Can horns be damaged by insufficient current?

When I bought my 1972 250C last week, the horns didn't work. The previous owner had replaced the stock horns with a set of Hella units, and he said that they had worked after he installed them. When I took
the horns off and jumpered them directly to the battery, neither one would sound.
I replaced the Hellas with a pair of Fiamm horns, and they worked for about a day. Today, I honked the horns and they both cut out. Same problem as the others - I disconnected the horns and wired them directly to the battery to test them, and neither one worked.
The horn circuit is relatively simple. +12V from the hot side of the horn fuse is applied to terminal "A" of each horn, and terminal "B" of each horn is connected to a wire that is grounded through the steering wheel horn switch. The car, as well as all four horns it's killed, are twelve-volt, so it's not like I accidentally put in 6-volt horns or anything like that.
I'm thinking that the Fiamm and Hella horns may be drawing more current than the stock horns, and that they should have been wired with a relay connected directly to the battery, so that the stock horn wiring only has to activate the relay, and then the relay would provide power to the horns directly from the battery.
The only thing that puzzles me is that if the new horns are drawing too much current, I would have expected the horn fuse to blow, rather than the horns themselves dying.
Has anyone ever had a similar experience with aftermarket horns?
Thanks,
--
Scott Gardner

"After things go from bad to worse, the cycle will repeat itself."
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Scott Gardner wrote:

After you removed the "burn out" horns, did you check the voltage at the connectors terminals while actuating the steering wheel horn switch? It should be a healthy +12V
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On Wed, 07 Sep 2005 09:50:55 -0700, Hernando Correa

With the horns removed, the voltage across the terminals was about +12V. It wasn't exactly battery voltage, so there's a small loss in there somewhere, but not much.
I think the problem's solved now, though. I put in two new horns, but rather than use the original horn wiring to activate them, I wired them directly to the battery (via a fuse and a relay) and directly to a clean chassis ground. The original horn connectors now activate the relay, which completes the circuit from the battery to the positive horn terminals.
After I was done, I went to a deserted parking lot and tested the horn for about ten minutes. Now that they're getting full battery voltage, they're loud as hell, and the horn ring acutated them perfectly every time I pressed it. The horn switch will probably last longer too, since now it only has to pass enough current to activate the relay, instead of carrying all of the current for both horns.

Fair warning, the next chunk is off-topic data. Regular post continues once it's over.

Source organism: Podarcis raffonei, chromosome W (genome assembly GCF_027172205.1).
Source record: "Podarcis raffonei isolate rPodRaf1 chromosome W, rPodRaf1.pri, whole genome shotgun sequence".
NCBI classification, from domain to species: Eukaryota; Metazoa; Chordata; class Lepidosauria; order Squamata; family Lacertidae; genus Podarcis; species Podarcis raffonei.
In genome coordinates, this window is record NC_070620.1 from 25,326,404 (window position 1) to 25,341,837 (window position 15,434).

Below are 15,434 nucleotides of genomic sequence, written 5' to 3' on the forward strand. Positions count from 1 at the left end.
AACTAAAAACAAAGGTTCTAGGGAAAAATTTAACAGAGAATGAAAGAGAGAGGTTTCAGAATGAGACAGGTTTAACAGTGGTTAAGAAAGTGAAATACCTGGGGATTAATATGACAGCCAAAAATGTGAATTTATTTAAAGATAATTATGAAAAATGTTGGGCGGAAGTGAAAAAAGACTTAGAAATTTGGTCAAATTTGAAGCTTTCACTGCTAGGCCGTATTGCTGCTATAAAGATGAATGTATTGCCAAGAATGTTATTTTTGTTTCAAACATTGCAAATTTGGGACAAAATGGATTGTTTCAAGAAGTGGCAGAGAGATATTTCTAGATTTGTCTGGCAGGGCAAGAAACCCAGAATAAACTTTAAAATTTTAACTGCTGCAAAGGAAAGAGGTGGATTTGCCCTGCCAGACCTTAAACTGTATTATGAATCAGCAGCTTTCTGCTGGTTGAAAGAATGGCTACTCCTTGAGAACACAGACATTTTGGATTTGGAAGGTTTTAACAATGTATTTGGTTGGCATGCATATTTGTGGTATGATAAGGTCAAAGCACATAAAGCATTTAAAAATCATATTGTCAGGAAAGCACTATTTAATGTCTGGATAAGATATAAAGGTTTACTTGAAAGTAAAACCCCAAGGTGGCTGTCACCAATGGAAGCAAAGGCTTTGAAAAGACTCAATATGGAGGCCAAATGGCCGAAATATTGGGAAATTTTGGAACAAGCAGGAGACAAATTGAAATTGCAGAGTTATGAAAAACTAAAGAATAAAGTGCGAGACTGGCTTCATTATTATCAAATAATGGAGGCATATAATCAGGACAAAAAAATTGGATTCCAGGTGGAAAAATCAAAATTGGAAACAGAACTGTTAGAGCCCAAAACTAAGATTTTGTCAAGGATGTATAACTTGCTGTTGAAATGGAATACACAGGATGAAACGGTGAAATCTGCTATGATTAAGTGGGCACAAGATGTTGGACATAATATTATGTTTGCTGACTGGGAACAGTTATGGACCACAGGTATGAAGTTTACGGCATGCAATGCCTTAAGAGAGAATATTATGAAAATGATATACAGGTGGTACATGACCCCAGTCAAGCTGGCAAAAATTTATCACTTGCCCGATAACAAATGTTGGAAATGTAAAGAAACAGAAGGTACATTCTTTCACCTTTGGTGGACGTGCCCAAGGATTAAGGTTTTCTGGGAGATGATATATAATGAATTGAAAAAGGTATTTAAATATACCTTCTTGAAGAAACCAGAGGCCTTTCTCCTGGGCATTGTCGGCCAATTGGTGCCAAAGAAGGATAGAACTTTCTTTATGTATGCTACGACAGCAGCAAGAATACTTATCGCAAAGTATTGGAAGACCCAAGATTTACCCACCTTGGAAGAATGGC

The previous owner probably should have added a relay when he replaced the stock horns with the Hellas in the first place, but since he didn't, I should have done it the first time I replaced the Hellas with the new Fiamms. Serves me right for just re-using the existing wiring instead of figuring out the best solution.
--
Scott Gardner

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Wasn't there a relay to begin with and perhaps that was your whole issue?
Marty
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On Wed, 7 Sep 2005 23:49:11 -0700, Martin Joseph

No, before I tore into the wiring, I checked with some other Benz owners, as well as examining the wiring diagram for the car, and there's no horn relay.
The stock wiring simply has a wire from the horn fuse to the positive terminals of the horns, and a second wire from the negative terminals of the horns that connects to ground via the horn switch in the steering wheel. The factory horns must not have drawn much current, because the factory wiring passes all of the horn current through the horn switch.
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Scott Gardner

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Scott Gardner wrote:

Your adding the relay makes perfect sense since the current required to activate the relay is very small compared to the current needed to blow the horns. The side effect of your fix is that the steering wheel switch will outlast the life of the horns! These, however, will burn out if you were to test them CONTINUOUSLY for several minutes.
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